We don’t have an exotic vacation planned for this year, but we have been considering a small trip to Philadelphia, a canoe trip in the summer, and possibly a three-day train trip from Portland ME to Portland OR in early fall. I am not sure what this season will bring. There are many things I want to be in play by the time September rolls around, it’s all just a matter of keeping my head up. April is my starting point. It feels like there a million things I should do before I turn thirty in October, as if these things are expected of me from some unknown judgmental crowd. I blame the whole… publicly shared bucket-list phenomenon. In reality, though, it’s only what I expected of myself at a particular moment in time. I am free to tell my previous self to keep it to herself. If I choose.
They are small things, mostly. I don’t feel bad in the slightest for being unmarried or for not having children or for not currently working in my desired field. I only just discovered what my “desired field” is. In the grande scheme of the world, of course, all things in my life are small. When I look at things that way, it all seems far less terrifying. All decisions are equally important and unimportant. That doesn’t make them less meaningful, only more manageable. Which socks am I wearing today? Should I get a loan to pay for grad school, or pay it myself? Same same.
My class at Harvard is going well. I should be registering for my first real graduate level class soon. Harvard yard really comes to life as soon as the snow melts, and Cambridge is like a brand new world. I think that’s the case with most New England towns, though; you really have to experience them all year round to get to their true character.
I have decided that my focus throughout my Museum Studies education will be on Native American history and culture. I would love to eventually intern at the Abbe Museum in Bar Harbor, which is a Smithsonian extension. Museum jobs are competitive and the opportunities are fleeting, so I have absolutely no idea what this will mean in terms of a career, but I’m looking forward to diving into things in the fall. I am so, so thankful to have a supportive partner in all this. It’s a wonderful feeling, to have someone who believes you can do whatever you want. It makes me believe that, too. My self-confidence has risen on my own accord quite significantly over the last few years, as well. I am a completely different person that I was when I first began my education.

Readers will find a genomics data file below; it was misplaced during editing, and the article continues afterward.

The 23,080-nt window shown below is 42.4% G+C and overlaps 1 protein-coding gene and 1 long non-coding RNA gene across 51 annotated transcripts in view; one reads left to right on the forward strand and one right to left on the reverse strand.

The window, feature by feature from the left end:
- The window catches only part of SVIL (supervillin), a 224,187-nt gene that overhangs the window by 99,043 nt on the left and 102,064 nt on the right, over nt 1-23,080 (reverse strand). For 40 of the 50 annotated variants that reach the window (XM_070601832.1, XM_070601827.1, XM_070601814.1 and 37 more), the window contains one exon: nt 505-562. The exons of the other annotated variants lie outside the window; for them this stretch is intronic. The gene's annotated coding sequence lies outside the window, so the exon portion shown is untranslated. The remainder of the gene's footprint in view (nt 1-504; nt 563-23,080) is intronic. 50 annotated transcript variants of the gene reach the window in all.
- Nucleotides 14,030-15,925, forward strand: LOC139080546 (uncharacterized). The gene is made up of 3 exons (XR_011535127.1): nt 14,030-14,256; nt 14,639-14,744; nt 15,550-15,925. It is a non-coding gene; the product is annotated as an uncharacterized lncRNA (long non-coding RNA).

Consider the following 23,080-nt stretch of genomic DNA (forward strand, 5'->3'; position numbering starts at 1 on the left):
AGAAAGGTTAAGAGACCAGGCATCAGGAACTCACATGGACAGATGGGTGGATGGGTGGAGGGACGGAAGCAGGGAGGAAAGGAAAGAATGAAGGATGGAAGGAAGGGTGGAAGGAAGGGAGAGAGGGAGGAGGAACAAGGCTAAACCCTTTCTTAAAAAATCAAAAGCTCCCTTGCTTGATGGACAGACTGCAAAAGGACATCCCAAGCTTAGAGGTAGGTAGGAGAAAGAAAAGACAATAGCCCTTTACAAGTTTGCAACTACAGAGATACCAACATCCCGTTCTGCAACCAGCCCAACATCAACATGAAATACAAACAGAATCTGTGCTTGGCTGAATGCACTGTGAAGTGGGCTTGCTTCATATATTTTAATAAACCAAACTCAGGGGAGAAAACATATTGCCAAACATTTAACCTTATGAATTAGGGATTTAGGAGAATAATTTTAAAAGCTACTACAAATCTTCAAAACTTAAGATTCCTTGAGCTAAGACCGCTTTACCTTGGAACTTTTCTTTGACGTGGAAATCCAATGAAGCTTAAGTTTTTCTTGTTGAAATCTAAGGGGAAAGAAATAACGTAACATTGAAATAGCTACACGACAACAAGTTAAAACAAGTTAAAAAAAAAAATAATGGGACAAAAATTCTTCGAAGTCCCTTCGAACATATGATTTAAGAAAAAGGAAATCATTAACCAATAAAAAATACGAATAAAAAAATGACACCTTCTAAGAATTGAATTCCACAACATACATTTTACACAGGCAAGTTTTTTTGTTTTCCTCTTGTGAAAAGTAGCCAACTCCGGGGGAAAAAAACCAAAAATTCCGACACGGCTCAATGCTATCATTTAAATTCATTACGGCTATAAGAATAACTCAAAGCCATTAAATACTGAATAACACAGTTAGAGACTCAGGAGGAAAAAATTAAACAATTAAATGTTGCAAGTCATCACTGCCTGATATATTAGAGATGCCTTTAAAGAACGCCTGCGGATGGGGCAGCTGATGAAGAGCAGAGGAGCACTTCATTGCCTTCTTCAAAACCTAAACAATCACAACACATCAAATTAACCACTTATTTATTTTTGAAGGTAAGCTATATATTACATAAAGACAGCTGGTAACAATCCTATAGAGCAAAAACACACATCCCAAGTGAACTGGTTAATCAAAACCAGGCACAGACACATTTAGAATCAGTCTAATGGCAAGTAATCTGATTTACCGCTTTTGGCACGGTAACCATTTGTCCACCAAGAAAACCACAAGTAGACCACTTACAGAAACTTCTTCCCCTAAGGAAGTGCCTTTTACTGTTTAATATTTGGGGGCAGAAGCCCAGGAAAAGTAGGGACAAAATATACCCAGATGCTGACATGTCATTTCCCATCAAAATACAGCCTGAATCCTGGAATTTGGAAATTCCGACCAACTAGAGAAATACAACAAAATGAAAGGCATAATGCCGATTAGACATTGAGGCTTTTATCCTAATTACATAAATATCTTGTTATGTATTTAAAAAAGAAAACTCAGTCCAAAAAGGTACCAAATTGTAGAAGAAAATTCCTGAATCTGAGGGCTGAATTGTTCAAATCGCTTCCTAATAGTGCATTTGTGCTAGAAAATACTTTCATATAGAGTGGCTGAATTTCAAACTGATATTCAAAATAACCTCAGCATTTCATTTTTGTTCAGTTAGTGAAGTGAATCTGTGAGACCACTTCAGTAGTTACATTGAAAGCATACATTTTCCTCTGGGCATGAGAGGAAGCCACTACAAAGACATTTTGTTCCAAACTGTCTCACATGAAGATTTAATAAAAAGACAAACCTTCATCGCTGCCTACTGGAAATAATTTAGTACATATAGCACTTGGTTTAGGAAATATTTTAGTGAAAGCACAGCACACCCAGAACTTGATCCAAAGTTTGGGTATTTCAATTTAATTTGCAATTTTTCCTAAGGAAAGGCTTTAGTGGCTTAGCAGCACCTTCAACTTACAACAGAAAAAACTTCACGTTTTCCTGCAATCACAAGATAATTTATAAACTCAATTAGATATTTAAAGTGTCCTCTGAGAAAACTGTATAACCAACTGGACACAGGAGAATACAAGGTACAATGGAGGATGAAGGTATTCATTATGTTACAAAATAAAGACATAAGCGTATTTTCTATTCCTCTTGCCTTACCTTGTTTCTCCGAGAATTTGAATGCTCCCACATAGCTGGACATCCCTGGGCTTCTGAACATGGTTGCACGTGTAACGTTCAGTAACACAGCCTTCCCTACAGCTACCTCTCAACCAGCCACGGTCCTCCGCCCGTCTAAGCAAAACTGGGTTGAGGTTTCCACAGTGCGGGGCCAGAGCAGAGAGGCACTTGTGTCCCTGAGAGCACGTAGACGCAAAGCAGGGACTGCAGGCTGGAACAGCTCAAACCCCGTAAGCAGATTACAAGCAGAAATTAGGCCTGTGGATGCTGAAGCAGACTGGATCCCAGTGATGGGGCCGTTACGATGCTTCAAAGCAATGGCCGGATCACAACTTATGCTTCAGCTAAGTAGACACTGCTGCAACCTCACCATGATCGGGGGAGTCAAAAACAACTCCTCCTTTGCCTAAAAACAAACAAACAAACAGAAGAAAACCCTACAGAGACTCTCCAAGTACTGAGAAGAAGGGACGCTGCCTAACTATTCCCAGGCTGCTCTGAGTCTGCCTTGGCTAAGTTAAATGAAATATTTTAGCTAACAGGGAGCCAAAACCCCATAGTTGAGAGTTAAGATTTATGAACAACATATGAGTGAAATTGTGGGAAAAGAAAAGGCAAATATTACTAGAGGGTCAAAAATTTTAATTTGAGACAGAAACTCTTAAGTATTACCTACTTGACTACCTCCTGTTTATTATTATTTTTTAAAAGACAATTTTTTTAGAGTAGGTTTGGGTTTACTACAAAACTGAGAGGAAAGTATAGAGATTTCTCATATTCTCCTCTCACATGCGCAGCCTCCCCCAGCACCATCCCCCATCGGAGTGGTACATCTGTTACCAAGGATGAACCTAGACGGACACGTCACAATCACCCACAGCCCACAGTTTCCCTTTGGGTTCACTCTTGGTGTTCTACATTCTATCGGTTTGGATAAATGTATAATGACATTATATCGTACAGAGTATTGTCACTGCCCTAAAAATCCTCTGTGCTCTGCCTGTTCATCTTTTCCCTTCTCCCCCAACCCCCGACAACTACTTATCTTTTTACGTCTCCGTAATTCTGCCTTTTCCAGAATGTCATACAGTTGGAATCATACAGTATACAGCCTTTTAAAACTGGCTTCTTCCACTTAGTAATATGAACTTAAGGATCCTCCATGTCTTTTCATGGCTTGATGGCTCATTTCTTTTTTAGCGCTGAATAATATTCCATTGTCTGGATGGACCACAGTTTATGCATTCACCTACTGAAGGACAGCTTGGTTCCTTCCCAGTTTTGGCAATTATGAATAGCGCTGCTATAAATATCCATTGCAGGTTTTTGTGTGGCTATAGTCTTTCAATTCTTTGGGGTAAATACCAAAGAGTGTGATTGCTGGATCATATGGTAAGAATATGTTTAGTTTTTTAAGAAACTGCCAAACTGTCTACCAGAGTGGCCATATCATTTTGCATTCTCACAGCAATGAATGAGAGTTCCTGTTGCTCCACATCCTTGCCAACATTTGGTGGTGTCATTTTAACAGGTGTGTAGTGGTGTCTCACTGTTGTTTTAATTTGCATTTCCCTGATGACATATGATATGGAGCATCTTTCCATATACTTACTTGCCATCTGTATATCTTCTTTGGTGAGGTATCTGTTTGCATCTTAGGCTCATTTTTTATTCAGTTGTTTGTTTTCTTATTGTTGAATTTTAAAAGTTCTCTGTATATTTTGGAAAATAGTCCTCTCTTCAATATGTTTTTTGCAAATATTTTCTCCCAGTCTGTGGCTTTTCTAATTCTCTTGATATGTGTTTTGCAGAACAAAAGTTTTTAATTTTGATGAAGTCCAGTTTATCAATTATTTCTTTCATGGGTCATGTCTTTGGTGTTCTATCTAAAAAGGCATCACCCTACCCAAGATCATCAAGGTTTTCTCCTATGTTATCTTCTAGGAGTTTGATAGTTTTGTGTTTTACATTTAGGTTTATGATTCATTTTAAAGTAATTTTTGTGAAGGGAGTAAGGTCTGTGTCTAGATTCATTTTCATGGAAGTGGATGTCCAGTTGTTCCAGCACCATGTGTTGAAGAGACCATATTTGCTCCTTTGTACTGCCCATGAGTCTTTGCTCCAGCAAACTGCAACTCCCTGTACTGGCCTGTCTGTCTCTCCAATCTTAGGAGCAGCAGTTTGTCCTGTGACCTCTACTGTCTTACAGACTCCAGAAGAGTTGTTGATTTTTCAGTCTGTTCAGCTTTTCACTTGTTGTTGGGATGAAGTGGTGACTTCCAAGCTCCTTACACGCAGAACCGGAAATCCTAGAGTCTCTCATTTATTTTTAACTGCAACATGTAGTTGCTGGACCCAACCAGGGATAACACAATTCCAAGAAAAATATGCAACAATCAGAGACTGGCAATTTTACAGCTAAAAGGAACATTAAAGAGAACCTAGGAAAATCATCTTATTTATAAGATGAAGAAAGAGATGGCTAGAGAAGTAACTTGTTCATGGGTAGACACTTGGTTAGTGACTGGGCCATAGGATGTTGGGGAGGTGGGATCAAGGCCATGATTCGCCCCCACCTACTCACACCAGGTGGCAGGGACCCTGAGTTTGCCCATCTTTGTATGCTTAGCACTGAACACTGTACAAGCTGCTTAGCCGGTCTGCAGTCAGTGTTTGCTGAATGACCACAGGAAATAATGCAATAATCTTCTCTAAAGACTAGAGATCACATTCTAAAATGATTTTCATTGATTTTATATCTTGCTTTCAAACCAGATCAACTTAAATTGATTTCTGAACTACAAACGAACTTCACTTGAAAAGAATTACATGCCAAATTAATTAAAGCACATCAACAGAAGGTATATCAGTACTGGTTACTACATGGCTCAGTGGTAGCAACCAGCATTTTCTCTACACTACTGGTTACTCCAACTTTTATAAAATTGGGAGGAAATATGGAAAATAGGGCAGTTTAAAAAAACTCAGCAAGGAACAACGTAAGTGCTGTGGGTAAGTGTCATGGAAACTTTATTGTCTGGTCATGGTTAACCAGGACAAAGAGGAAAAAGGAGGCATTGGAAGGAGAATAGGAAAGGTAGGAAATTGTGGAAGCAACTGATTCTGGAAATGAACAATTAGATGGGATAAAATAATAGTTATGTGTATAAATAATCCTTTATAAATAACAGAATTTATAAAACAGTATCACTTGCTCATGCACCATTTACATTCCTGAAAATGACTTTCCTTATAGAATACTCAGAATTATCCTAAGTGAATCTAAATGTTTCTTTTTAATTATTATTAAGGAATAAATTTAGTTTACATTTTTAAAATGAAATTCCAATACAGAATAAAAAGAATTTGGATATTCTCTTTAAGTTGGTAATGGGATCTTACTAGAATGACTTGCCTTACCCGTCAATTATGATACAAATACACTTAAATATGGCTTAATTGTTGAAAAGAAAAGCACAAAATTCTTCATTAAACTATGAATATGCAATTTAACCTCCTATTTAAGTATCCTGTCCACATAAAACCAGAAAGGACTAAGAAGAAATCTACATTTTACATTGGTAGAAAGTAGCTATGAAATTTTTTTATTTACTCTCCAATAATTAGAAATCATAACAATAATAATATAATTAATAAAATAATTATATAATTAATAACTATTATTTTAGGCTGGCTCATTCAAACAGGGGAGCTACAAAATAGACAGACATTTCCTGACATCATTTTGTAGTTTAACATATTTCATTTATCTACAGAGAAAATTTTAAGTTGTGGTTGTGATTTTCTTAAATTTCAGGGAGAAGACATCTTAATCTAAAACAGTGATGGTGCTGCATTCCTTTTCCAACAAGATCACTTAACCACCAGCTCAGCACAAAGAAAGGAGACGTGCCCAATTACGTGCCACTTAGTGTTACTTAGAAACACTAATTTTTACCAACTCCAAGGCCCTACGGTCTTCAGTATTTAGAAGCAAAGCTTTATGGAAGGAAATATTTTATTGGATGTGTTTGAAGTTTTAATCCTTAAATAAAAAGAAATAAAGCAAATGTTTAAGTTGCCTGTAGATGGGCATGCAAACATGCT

When I was first considering a graduate degree, I was feeling really bogged down my undergraduate focus, wishing that I had chosen Native American Studies over Asian Studies, but I remind myself that with that decision made, I would have never traveled to China, I would never have taken the classes that made me fall in love with learning all over again. I chose Asian Studies because that’s what I wanted to learn at the time; now I want to immerse myself in something new, something if only a fraction closer to my own heart and heritage. I still love Asian art, and I am sure that I could find an interesting scholarly pursuit in that regard, but I don’t think my heart would be fully in it.
Here are some books currently on my reading list:
- Native American Voices on Identity, Art, and Culture: Objects of Everlasting Esteem
- Shapeshifting: Transformations in Native American Art (Peabody Essex Museum)
- The Changing Presentation of the American Indian
- Women and Ledger Art: Four Contemporary Native American Artists
I have been having a lot of strange dreams about my mother lately, and I imagine it’s because I’ve been thinking about her so much. This time of year, memories are brought to the surface that were dormant through the winter months. There is just so much about her family and her history that will probably always be unknown to me, and I regret not being more interested when I was younger. But honestly, how many fifteen year old girls are interested in anything about their mothers? I will fully admit to being somewhat of a self-centered brat when it came to my mom, but I was also a teenager. I could have been better, I could have been much worse. It’s weird to think back on that as an adult. It’s tough. I imagine, maybe in another decade, it will be easier. I think a lot of what I’m currently pursuing, both in hobby and in education, has a lot to do with wanting to somehow get in touch with her (not in a spiritual way, but in a real way… getting in touch with who she was before I was around). Her interests interest me.
Thanks for stopping by. My name is Naomi, and this space is made of girldust. This blog is a picture of my comfortably scattered life on the coast of Maine. I'm trying to be a slightly better version of myself every day. I like old houses, reading, the ocean, ghost stories, and museums. You can learn a little bit more about me here. Follow along elsewhere, or get in touch: